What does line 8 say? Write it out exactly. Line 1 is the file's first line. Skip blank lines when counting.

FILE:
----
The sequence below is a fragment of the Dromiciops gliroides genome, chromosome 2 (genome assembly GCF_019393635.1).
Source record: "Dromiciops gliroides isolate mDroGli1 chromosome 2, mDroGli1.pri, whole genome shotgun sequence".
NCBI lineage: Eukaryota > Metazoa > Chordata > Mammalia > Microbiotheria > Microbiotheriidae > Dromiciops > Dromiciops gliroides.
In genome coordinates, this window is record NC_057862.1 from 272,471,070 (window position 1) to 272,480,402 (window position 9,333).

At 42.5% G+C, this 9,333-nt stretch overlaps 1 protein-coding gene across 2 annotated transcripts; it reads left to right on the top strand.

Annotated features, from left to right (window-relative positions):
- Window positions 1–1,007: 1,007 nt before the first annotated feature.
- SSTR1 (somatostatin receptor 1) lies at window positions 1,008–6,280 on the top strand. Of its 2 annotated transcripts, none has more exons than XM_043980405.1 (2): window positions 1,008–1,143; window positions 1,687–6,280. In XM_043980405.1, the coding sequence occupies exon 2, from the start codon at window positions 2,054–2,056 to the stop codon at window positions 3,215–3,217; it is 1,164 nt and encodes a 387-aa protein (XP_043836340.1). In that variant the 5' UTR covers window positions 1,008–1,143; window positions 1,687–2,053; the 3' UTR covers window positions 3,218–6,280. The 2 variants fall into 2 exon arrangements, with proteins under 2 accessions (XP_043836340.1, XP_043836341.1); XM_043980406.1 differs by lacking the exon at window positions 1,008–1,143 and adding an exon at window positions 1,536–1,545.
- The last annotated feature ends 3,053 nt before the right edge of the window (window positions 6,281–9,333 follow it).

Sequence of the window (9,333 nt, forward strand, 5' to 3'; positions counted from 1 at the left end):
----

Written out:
- SSTR1 (somatostatin receptor 1) lies at window positions 1,008–6,280 on the top strand. Of its 2 annotated transcripts, none has more exons than XM_043980405.1 (2): window positions 1,008–1,143; window positions 1,687–6,280. In XM_043980405.1, the coding sequence occupies exon 2, from the start codon at window positions 2,054–2,056 to the stop codon at window positions 3,215–3,217; it is 1,164 nt and encodes a 387-aa protein (XP_043836340.1). In that variant the 5' UTR covers window positions 1,008–1,143; window positions 1,687–2,053; the 3' UTR covers window positions 3,218–6,280. The 2 variants fall into 2 exon arrangements, with proteins under 2 accessions (XP_043836340.1, XP_043836341.1); XM_043980406.1 differs by lacking the exon at window positions 1,008–1,143 and adding an exon at window positions 1,536–1,545.